One could argue that there is an enormous amount of value in mental health services.  And one would be correct.  The opportunity to learn about the self, to manifest authentic and healthy adulthood, to remedy past trauma, to have a healing relationship, and to live free of terrible symptoms are wondrous gifts provided by skilled hands.  But the average college student does not, probably can not, see this at the outset and sometimes even for awhile after that.  It's difficult for anyone to fathom life in the absence of pain, or the beauty of what it is like to be a genuine self.

Oh but what they can see is the gift of privacy, of having at least one place in their lives where they can say what they want and try out various selves until they find the one that fits.  College students can see this even before they dial the center's number or visit the office itself.  It will be clear to them in advertisement and in the physical orientation of the office.  It will be clear to them within minutes of entering the facility and of talking with a therapist.  And it will be very obvious to them as the service negotiates through requests and demands for information concerning them.  This is the essential magic of mental health services, the magic that breeds all other magic the services can provide.  Without it no other benefits accrue; it is the oxygen of therapy and change.  Even the slightest ill-considered breach of this boundary can be fatal to healing, though students generally understand when good communication is necessary.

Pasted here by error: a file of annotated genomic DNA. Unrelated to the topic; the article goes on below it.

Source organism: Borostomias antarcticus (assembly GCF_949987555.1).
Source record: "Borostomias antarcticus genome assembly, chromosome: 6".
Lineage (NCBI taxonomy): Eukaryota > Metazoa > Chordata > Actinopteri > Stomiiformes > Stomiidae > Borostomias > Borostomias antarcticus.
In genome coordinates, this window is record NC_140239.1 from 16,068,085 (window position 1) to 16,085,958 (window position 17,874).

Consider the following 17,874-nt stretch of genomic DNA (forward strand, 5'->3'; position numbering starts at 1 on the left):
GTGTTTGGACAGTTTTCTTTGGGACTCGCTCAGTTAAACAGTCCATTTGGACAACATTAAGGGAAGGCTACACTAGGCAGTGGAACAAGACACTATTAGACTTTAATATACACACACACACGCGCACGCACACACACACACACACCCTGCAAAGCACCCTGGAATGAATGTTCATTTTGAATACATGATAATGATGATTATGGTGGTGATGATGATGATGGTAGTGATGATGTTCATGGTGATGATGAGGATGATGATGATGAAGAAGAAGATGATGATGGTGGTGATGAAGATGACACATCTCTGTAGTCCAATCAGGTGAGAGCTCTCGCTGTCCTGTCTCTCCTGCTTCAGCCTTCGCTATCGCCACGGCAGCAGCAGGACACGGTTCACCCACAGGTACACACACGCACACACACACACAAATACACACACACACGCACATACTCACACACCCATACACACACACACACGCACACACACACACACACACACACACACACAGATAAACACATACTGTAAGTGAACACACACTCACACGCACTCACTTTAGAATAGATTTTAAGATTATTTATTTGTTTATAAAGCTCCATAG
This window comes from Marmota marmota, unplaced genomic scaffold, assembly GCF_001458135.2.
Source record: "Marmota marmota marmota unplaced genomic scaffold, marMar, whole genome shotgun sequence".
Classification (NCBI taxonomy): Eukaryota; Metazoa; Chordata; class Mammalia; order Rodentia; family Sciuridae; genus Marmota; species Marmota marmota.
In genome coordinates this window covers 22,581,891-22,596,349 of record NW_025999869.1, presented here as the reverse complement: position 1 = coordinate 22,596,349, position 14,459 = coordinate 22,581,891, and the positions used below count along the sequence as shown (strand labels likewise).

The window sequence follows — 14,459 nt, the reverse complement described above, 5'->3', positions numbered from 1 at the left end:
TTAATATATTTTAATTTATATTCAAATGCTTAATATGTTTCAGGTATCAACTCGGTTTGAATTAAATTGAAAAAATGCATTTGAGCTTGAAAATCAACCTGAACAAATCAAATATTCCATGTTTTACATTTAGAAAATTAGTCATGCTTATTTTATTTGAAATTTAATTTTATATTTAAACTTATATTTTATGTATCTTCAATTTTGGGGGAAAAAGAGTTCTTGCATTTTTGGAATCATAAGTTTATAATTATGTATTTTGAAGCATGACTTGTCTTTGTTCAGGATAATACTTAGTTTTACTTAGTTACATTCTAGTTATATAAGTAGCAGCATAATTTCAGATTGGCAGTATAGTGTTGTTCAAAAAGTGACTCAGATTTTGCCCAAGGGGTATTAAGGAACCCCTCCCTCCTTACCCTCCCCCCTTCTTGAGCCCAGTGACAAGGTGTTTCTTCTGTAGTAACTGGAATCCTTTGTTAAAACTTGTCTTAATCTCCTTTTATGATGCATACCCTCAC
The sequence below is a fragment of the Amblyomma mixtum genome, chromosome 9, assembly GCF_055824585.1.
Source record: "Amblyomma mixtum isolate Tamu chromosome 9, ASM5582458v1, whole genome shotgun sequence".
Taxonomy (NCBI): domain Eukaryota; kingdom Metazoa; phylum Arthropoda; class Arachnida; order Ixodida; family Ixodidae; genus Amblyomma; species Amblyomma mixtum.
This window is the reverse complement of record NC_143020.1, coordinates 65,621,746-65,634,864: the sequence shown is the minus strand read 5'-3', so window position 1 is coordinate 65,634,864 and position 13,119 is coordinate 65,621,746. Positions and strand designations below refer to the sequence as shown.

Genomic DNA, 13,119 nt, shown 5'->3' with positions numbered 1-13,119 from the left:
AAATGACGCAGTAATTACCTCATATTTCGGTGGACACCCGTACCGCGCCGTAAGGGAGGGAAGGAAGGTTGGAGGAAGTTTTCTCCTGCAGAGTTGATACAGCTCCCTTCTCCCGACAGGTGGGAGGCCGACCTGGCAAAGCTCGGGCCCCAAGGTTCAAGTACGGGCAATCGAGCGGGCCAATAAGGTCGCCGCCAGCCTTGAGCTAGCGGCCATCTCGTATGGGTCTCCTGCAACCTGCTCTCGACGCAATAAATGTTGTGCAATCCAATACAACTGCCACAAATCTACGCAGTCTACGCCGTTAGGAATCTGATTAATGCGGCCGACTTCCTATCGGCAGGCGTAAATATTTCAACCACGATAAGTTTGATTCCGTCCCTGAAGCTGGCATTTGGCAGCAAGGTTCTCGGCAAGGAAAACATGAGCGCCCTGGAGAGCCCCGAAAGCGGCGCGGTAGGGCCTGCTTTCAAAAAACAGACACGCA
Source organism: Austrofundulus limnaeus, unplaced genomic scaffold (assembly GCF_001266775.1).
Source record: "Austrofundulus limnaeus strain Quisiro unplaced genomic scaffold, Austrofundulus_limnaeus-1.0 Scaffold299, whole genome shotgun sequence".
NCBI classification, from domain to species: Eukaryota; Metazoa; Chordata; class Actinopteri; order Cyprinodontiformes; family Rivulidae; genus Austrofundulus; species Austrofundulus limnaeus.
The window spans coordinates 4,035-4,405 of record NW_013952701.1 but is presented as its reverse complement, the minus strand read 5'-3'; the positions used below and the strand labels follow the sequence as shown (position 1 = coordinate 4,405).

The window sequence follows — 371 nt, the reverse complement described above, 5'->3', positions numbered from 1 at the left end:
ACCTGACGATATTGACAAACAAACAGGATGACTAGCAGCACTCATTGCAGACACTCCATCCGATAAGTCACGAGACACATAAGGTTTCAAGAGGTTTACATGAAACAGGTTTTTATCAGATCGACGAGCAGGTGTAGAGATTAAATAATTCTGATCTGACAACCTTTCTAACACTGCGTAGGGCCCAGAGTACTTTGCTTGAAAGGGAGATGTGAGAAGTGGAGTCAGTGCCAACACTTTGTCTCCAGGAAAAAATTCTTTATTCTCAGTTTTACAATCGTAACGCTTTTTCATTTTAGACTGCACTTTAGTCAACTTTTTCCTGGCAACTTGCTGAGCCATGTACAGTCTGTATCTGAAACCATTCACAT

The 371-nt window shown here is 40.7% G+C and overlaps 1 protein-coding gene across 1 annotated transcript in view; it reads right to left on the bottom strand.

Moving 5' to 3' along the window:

All others in the student's life simply must understand this.  Everyone, from a police officer to a dean, must respect this fundamental truth if they have interests in the developmental goals of students.  In the overwhelming majority of situations, the goals of society and institutions are not that different from the goals of students; there is a great deal of overlap.  If you tamper with or deprive this magic, a vacuum is created and positive growth is stunted or terminated.  A very simple but oft-overlooked principle is to ask the student for the information you want.  Allow them the autonomy and self-determination which is embedded in our federal constitution, for all of us in the United States of America, in these words: life, liberty, and the pursuit of happiness.

Sunday, April 29, 2012

Test Mastery

All students have attitudes about and reflexes toward taking tests.  In the college student, these are acquired over many years' experiences with testing, leading to conditioning of thought, emotion and behavior.  If students are not aware of these factors they will influence their responses to exams and control them, sometimes unconsciously.  Fortunately, just as behavior can be conditioned so it can be unconditioned, if you will.  But it takes knowledge, practice and skill.  Anyone can learn these skills and that is the good news.

First, beware of negative attitudes such as pessimism, magnification, catastrophic thinking and fatalism.  These thought patterns will diminish performance before the test even begins.  So check yourself for "stinking thinking" well ahead of the exam, such as when you are in class and during study.

In order to manage thoughts, we must increase awareness of negative thinking and actively combat those patterns when they are detected.  Here are some examples:

  • Pessimism: these are thoughts of doom and gloom about testing or performance.  Address these by countering with “I am qualified to be in this program and if I work hard enough I will do well enough.”